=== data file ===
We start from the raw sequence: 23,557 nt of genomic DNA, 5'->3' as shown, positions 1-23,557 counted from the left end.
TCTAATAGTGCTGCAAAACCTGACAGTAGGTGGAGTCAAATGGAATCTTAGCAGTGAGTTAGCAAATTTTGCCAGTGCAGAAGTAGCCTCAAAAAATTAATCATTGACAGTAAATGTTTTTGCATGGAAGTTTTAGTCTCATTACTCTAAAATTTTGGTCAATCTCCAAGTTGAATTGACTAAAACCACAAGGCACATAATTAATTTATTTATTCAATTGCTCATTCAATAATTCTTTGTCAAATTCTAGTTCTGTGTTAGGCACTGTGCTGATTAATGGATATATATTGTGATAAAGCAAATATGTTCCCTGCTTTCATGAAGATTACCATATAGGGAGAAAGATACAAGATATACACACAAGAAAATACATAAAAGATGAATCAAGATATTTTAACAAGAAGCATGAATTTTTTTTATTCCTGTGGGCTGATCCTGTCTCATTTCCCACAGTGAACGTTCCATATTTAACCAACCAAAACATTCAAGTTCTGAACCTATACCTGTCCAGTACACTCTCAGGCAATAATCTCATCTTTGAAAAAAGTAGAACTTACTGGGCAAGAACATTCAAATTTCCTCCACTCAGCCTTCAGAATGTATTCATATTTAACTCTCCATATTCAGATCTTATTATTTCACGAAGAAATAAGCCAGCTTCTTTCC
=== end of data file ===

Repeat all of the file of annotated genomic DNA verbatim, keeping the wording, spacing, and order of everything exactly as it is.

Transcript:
We start from the raw sequence: 23,557 nt of genomic DNA, 5'->3' as shown, positions 1-23,557 counted from the left end.
TCTAATAGTGCTGCAAAACCTGACAGTAGGTGGAGTCAAATGGAATCTTAGCAGTGAGTTAGCAAATTTTGCCAGTGCAGAAGTAGCCTCAAAAAATTAATCATTGACAGTAAATGTTTTTGCATGGAAGTTTTAGTCTCATTACTCTAAAATTTTGGTCAATCTCCAAGTTGAATTGACTAAAACCACAAGGCACATAATTAATTTATTTATTCAATTGCTCATTCAATAATTCTTTGTCAAATTCTAGTTCTGTGTTAGGCACTGTGCTGATTAATGGATATATATTGTGATAAAGCAAATATGTTCCCTGCTTTCATGAAGATTACCATATAGGGAGAAAGATACAAGATATACACACAAGAAAATACATAAAAGATGAATCAAGATATTTTAACAAGAAGCATGAATTTTTTTTATTCCTGTGGGCTGATCCTGTCTCATTTCCCACAGTGAACGTTCCATATTTAACCAACCAAAACATTCAAGTTCTGAACCTATACCTGTCCAGTACACTCTCAGGCAATAATCTCATCTTTGAAAAAAGTAGAACTTACTGGGCAAGAACATTCAAATTTCCTCCACTCAGCCTTCAGAATGTATTCATATTTAACTCTCCATATTCAGATCTTATTATTTCACGAAGAAATAAGCCAGCTTCTTTCC